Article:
But do I want her to be a writer?

That is a tough question. I love writing. I adore putting my colored inks on blank paper and making the designs that pull a story from the air and my brain (same thing, right) and coalescing it in a form many will read. Most of the time I even enjoy the late night inability to sleep because I’m writing, or the jerking from a dead sleep at 3am because my subconscious finally figured out a piece of the story. I also make no money, have a tendency to block out people for days or weeks at a time while I write, get super mean if I can’t just sit and write when the mood hits me (not as much any more…toddlers tend to line out your schedule for you), and am usually tired from working on pieces when I should be asleep.

It has been said that writing is a lonely profession, except for the characters you make for yourself. Do I want my daughter to be lonely and listening to voices in her own head? Do I want her to wake up from a writing stupor and realize that she may have gotten fifteen thousand words written in a day and half, but she hasn’t eaten and hasn’t seen her friends in days? In the mind of a mother, do the pros outweigh the cons? I honestly don’t know at the moment.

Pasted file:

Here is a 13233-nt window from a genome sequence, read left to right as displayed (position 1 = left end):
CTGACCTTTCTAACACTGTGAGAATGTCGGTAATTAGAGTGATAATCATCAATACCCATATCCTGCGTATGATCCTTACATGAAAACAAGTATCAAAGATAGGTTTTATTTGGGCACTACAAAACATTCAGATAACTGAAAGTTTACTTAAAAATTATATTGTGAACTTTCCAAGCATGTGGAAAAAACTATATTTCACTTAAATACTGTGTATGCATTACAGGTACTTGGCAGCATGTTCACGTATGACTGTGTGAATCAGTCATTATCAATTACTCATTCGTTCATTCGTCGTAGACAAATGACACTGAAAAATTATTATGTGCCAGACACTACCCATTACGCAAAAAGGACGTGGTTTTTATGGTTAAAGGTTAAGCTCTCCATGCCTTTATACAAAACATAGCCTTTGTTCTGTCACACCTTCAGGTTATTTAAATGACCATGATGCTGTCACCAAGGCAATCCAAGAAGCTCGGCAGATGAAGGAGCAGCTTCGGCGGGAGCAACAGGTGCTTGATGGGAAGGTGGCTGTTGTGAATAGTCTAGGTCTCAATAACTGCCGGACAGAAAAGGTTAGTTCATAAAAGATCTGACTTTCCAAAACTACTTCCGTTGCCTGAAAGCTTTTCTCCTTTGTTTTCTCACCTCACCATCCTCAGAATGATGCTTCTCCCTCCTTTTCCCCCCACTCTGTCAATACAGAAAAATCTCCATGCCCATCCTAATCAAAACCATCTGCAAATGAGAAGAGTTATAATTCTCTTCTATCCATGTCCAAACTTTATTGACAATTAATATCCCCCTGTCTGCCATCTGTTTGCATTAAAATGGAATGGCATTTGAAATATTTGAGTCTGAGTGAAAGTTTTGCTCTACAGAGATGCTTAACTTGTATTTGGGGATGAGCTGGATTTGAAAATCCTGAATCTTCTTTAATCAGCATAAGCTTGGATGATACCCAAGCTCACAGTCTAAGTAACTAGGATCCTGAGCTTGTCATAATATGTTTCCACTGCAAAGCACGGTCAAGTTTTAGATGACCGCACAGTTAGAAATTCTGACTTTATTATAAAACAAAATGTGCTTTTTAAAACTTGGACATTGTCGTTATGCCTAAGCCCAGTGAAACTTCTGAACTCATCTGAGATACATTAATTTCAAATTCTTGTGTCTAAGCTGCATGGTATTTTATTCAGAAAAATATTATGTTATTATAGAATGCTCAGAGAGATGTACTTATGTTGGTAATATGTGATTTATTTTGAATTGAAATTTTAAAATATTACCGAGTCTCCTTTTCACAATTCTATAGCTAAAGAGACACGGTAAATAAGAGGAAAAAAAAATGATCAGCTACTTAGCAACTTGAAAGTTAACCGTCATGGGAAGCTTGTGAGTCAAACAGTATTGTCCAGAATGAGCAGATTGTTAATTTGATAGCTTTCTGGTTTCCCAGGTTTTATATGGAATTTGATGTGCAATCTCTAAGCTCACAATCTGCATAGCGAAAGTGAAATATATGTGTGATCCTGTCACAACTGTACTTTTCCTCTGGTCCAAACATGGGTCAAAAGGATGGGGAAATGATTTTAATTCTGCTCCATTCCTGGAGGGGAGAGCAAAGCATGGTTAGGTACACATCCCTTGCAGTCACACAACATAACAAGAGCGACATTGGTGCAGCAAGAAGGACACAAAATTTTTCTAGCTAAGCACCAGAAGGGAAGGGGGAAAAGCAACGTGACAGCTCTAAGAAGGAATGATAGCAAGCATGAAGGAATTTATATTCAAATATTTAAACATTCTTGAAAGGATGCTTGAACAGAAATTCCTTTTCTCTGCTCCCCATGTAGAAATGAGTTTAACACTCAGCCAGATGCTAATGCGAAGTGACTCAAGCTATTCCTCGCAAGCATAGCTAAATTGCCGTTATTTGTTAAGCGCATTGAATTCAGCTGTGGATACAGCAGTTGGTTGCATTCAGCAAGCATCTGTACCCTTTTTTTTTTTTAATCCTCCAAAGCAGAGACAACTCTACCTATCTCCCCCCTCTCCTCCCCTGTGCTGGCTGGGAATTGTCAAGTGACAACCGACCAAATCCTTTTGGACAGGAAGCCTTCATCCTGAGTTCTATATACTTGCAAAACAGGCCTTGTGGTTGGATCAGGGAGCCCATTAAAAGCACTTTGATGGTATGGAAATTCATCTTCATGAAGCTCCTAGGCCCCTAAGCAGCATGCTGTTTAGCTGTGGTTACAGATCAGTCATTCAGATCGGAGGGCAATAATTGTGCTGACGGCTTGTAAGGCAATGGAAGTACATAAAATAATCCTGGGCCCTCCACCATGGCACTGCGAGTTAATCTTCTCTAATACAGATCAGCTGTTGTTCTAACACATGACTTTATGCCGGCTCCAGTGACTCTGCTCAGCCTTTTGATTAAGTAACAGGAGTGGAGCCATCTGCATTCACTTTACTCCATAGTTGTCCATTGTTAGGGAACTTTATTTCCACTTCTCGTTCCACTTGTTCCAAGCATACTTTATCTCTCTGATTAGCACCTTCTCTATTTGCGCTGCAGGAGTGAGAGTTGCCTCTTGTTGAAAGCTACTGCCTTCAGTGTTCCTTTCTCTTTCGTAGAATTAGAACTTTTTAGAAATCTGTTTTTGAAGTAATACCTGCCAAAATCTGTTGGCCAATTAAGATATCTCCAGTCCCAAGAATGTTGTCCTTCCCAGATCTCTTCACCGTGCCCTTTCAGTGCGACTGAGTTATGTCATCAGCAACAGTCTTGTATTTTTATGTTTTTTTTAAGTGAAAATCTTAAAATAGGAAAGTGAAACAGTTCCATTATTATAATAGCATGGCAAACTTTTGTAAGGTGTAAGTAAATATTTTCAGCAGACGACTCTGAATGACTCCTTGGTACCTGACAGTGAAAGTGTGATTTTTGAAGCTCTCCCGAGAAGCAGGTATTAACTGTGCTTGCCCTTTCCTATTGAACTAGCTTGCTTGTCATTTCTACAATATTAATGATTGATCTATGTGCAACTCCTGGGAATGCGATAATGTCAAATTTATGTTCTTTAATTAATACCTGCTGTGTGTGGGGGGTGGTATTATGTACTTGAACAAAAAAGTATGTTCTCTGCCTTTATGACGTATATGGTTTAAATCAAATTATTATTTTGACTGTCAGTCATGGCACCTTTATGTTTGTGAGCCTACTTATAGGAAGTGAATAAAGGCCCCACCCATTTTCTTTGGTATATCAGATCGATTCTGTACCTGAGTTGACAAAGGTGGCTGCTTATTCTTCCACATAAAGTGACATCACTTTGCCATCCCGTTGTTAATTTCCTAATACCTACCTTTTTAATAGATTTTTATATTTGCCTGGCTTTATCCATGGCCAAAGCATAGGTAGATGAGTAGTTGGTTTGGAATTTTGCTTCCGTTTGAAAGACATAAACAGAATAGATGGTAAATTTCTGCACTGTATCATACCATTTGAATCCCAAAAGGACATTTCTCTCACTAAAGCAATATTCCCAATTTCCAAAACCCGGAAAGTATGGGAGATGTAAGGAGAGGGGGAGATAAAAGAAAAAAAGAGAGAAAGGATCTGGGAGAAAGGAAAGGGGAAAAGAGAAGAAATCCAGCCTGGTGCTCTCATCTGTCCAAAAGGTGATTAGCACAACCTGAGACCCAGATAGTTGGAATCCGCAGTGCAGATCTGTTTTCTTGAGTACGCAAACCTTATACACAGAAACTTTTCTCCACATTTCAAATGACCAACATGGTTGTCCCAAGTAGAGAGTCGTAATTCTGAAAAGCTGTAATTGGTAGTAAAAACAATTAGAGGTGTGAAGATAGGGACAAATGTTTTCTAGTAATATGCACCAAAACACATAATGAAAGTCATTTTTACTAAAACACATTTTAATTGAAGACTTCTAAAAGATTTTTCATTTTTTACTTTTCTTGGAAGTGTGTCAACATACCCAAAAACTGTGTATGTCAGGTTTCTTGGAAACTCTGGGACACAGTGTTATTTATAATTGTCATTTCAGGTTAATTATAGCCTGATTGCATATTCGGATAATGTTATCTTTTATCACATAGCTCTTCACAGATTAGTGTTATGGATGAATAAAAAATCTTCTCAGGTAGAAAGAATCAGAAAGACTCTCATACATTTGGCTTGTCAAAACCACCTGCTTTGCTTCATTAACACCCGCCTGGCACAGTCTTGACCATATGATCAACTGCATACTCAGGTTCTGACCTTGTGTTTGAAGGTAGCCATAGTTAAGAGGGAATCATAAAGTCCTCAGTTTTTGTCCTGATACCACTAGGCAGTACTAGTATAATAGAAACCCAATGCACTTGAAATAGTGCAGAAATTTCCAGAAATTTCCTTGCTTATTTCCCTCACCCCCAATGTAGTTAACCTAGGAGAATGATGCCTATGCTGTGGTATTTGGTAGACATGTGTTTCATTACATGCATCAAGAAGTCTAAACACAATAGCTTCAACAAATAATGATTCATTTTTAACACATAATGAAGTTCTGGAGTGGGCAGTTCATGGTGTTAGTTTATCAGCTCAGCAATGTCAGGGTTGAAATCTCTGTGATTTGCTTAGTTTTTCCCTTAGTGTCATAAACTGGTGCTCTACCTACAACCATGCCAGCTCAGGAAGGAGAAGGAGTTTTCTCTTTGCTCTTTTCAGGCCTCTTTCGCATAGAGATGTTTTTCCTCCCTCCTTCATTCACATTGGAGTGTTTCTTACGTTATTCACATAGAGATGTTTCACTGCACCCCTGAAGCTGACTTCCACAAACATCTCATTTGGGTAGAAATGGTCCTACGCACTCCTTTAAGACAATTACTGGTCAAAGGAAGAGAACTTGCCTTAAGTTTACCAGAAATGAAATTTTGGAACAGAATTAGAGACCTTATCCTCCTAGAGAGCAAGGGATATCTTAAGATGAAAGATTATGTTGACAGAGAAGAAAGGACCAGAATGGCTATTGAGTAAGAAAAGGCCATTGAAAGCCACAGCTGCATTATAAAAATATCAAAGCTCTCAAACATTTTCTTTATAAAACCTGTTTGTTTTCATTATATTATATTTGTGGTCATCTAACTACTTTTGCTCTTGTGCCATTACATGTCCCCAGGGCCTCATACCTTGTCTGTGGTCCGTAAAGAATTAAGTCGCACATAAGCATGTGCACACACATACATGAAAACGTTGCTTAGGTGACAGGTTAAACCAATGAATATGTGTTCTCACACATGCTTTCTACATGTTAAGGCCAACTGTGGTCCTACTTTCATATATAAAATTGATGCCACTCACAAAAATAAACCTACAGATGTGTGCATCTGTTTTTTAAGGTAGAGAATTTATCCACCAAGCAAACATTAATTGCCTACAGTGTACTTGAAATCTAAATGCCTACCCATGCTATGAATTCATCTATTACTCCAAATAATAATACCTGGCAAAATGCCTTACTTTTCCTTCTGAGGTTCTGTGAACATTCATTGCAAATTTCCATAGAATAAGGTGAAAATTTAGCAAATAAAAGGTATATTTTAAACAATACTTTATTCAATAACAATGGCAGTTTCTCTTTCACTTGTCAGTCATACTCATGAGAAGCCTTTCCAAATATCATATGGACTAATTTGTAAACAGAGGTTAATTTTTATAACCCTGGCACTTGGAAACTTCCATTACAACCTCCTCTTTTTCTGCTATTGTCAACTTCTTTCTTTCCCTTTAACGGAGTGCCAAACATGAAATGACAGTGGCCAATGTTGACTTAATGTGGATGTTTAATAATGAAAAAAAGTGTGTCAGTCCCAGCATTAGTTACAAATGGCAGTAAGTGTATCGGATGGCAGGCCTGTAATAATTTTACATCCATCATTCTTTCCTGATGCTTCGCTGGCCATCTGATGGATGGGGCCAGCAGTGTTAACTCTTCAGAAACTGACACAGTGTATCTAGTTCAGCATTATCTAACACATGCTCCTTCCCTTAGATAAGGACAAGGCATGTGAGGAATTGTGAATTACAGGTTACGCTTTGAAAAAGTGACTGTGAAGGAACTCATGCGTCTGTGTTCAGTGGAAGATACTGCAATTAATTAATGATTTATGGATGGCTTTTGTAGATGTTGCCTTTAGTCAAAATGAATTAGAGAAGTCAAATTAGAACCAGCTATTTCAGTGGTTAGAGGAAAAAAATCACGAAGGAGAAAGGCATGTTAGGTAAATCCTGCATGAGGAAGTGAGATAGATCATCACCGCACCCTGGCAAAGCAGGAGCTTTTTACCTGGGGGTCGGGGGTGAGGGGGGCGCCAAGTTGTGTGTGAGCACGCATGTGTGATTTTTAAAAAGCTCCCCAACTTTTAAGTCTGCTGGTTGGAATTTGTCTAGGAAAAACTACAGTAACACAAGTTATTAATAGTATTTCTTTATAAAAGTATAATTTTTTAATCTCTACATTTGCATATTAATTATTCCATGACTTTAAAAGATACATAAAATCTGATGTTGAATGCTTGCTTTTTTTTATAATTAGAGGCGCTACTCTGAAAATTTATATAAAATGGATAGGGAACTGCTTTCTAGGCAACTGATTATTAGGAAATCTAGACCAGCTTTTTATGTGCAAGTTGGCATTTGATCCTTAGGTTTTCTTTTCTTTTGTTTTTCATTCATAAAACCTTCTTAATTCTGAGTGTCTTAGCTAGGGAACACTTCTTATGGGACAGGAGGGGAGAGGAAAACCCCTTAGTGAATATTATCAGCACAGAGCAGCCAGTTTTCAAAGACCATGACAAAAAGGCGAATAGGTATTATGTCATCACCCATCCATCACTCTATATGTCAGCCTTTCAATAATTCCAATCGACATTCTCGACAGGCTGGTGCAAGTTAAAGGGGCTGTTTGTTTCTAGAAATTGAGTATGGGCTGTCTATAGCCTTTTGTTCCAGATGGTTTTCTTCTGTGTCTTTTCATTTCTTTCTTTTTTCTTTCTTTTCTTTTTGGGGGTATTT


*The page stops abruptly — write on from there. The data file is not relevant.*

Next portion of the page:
The pros are worth more than any amount of cons in my life. If I don’t write I become irrational, erratic, and difficult to live with. Depression, anxiety, dark moods…they set in pretty quickly if I don’t have projects to think on and scribble out. My books and notebooks are some of my greatest joys, right up there with my kid and my flute. The lack of feedback and reviews on both my blog and my Amazon pages frustrates me to no end, but I wouldn’t stop writing for anything; I couldn’t. Do I want that kind of drive for my daughter….YES, YES I DO.

Do I want her to wind up a writer…probably not. But I suppose that’s going to be up to her to decide. Isn’t it?